While he might not have a market outside of Dallas, the Mavericks signed the league’s best available free agent in Kyrie Irving. They gave him less than the maximum, which gave them access to the full MLE, and committed less than four years. Aside from the noise off the court, this was a good trade for a player of Irving’s caliber, and Dallas had no choice but to keep him. The Seth Curry deal is nice, it’s insignificant money-wise, and more shooting is always a plus. With Dwight Powell back for three years, $12 million is nothing to be upset about either. The Dante Exum deal was vexing because it highlights how the Mavericks love to dumpster dive after washed-up past lottery picks, but at a veteran minimum, it’s largely meaningless.

It is true that the deals they have made so far have not met the pressing needs of the list. But if you look around the league, who are the potentially helpful players signed at numbers within Dallas’ price range? All the Mavericks have to offer is $12.4 million MLE and veteran minimum requirements. Dillon Brooks signed for $20 million per year. Bruce Brown signed on for even more. The wing market is thin and the center market is even worse. Are we really going to lose sleep over the Cam Reddish, Keita Bates-Diop and Oshae Brissetts of the world? The two names that I thought could have been good, affordable fits were Taurean Prince and Jalen McDaniels, and as far as we know, Dallas was not in contact with either of them. You can blame them for not pulling off reported Deandre Ayton dealbut we really don’t know exactly what was on the table there.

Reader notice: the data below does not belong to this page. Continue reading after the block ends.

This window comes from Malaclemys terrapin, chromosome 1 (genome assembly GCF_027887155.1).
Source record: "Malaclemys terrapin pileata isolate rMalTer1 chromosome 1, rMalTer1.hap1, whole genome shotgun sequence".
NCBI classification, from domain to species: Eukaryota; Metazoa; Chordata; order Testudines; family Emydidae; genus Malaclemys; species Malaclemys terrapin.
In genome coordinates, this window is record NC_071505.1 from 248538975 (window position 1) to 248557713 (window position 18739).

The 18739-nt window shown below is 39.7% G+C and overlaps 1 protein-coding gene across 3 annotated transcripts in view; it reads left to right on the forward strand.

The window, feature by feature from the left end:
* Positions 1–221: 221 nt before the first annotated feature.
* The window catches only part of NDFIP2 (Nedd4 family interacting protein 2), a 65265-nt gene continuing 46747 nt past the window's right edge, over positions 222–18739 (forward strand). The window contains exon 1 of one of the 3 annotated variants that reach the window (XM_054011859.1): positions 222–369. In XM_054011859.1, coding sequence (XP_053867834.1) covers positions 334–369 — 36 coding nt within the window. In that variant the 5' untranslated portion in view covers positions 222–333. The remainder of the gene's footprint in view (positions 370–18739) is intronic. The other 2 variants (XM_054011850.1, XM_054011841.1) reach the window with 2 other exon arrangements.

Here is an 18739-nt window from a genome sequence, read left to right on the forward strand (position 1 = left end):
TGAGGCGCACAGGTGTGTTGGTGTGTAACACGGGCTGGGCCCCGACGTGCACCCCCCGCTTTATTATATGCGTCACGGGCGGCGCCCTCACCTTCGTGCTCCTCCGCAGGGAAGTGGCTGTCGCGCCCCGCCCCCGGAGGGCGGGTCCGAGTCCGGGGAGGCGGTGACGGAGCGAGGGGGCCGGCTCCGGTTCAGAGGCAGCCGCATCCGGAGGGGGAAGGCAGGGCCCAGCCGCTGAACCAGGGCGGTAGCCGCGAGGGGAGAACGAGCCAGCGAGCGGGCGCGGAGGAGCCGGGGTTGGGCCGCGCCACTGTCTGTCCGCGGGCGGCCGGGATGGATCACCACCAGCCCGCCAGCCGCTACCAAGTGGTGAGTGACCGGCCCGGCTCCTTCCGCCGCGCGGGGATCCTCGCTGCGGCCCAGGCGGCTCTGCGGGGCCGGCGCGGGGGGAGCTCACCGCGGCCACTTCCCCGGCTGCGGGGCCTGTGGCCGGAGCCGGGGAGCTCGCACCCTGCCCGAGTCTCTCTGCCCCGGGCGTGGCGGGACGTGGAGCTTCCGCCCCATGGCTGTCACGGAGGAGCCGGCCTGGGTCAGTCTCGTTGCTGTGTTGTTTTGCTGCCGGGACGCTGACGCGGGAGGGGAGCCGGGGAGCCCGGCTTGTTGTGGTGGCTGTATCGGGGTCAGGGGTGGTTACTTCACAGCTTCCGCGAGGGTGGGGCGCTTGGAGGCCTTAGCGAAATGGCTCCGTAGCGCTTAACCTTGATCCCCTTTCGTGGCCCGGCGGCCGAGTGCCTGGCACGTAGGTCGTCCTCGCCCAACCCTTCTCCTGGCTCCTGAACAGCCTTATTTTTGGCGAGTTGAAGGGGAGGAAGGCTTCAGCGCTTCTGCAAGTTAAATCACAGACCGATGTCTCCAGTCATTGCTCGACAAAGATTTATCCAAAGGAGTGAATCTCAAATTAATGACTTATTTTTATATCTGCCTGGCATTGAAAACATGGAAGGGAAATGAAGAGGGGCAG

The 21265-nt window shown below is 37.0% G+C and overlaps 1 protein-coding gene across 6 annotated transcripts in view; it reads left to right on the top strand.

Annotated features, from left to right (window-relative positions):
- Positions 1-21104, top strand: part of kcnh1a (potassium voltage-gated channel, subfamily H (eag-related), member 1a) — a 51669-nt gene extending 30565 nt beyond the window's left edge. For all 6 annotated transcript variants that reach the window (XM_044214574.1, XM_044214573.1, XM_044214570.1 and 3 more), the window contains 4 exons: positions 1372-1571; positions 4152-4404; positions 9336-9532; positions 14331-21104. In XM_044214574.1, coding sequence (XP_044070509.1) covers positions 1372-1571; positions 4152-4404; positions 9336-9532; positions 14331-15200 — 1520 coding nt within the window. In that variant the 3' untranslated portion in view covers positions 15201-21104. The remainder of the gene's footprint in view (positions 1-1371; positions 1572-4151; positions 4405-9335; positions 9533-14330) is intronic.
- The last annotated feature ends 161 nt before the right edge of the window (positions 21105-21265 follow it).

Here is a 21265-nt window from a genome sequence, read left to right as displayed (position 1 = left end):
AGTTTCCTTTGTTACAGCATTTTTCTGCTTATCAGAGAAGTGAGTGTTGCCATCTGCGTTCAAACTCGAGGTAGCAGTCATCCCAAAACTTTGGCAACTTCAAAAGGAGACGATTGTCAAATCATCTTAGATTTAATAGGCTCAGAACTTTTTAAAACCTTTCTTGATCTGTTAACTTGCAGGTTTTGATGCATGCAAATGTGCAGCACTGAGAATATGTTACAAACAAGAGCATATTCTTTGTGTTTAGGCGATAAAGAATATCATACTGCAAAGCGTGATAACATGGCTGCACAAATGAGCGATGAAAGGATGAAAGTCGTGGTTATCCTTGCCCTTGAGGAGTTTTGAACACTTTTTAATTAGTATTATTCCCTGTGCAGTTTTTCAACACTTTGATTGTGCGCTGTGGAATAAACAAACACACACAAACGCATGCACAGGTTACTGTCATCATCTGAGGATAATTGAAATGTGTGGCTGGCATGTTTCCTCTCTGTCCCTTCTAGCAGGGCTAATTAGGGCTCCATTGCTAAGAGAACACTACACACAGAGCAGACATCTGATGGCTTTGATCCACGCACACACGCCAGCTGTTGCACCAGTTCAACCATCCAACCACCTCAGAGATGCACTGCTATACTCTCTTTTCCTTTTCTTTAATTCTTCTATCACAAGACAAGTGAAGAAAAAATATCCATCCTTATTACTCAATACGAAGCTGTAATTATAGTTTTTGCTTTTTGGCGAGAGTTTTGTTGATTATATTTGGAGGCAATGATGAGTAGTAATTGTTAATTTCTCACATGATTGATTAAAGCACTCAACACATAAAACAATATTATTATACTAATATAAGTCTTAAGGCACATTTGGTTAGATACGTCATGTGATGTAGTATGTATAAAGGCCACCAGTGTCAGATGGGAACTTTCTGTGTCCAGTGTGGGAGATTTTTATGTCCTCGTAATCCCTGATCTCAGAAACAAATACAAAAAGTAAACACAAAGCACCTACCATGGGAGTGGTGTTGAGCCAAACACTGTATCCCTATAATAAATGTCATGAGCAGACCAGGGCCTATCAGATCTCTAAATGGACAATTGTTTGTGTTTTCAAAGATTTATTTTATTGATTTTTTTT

So this isn’t a case of the “nobody wants to come to Dallas” phenomenon. It’s certainly not the pesky “nobody wants to play with Luka” narrative I’ve seen floating around. This is a mediocre free agent market where the best available guys are out of Dallas’ price range and the middle players aren’t perfect fits. It has been reported ad nauseam that the Mavericks are going after Grant Williams and/or Matisse Thybulle, both of whom are restricted free agents. They can’t sign offer sheets until July 6, so Dallas will likely be dormant until then. And honestly, that’s probably okay. This is a year where you can afford to be patient and test the RFA market. The guys they miss aren’t difference makers. I’d obviously prefer Williams over Thybulle, as the former is a much better basketball player, but Thybulle is a defensive monster who has shown flashes of being able to shoot well enough. Who knows, maybe they kick the PJ Washington tires or make a trade that no one sees coming.

There is still time for a productive offseason to emerge for Dallas. If they are able to acquire Williams and trade for a center upgrade, it would be a huge success. If they are only able to do one of these things, that will be fine. If they fail on both of these fronts, we can grab the pitchforks. But until we see them crash and burn, it’s okay to be patient and let things play out. The Mavericks still have options. Just try to ignore the decade-plus of off-season misery and let yourself cling to hope until it becomes impossible to do so.